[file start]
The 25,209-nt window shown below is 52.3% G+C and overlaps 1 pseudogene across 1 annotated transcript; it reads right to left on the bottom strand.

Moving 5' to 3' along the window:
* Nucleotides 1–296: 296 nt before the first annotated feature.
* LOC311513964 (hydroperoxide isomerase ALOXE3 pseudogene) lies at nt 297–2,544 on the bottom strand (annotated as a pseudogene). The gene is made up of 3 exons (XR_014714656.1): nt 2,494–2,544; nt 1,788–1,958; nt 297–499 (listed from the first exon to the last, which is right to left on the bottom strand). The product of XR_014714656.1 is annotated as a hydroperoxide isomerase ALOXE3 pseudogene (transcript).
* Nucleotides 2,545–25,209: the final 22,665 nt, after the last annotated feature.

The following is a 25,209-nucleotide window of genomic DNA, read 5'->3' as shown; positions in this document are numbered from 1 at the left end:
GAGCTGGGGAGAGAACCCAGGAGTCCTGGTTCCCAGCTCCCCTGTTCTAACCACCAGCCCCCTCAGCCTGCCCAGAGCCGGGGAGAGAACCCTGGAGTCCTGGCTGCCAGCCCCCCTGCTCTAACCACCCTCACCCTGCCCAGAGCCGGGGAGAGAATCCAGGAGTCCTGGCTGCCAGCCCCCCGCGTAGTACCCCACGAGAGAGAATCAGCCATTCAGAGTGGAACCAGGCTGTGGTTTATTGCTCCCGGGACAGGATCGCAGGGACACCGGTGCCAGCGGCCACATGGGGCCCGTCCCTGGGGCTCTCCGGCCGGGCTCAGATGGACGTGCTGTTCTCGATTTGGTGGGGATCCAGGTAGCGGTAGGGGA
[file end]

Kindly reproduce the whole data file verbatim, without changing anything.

The 25,209-nt window shown below is 52.3% G+C and overlaps 1 pseudogene across 1 annotated transcript; it reads right to left on the bottom strand.

Moving 5' to 3' along the window:
* Nucleotides 1–296: 296 nt before the first annotated feature.
* LOC311513964 (hydroperoxide isomerase ALOXE3 pseudogene) lies at nt 297–2,544 on the bottom strand (annotated as a pseudogene). The gene is made up of 3 exons (XR_014714656.1): nt 2,494–2,544; nt 1,788–1,958; nt 297–499 (listed from the first exon to the last, which is right to left on the bottom strand). The product of XR_014714656.1 is annotated as a hydroperoxide isomerase ALOXE3 pseudogene (transcript).
* Nucleotides 2,545–25,209: the final 22,665 nt, after the last annotated feature.

The following is a 25,209-nucleotide window of genomic DNA, read 5'->3' as shown; positions in this document are numbered from 1 at the left end:
GAGCTGGGGAGAGAACCCAGGAGTCCTGGTTCCCAGCTCCCCTGTTCTAACCACCAGCCCCCTCAGCCTGCCCAGAGCCGGGGAGAGAACCCTGGAGTCCTGGCTGCCAGCCCCCCTGCTCTAACCACCCTCACCCTGCCCAGAGCCGGGGAGAGAATCCAGGAGTCCTGGCTGCCAGCCCCCCGCGTAGTACCCCACGAGAGAGAATCAGCCATTCAGAGTGGAACCAGGCTGTGGTTTATTGCTCCCGGGACAGGATCGCAGGGACACCGGTGCCAGCGGCCACATGGGGCCCGTCCCTGGGGCTCTCCGGCCGGGCTCAGATGGACGTGCTGTTCTCGATTTGGTGGGGATCCAGGTAGCGGTAGGGGA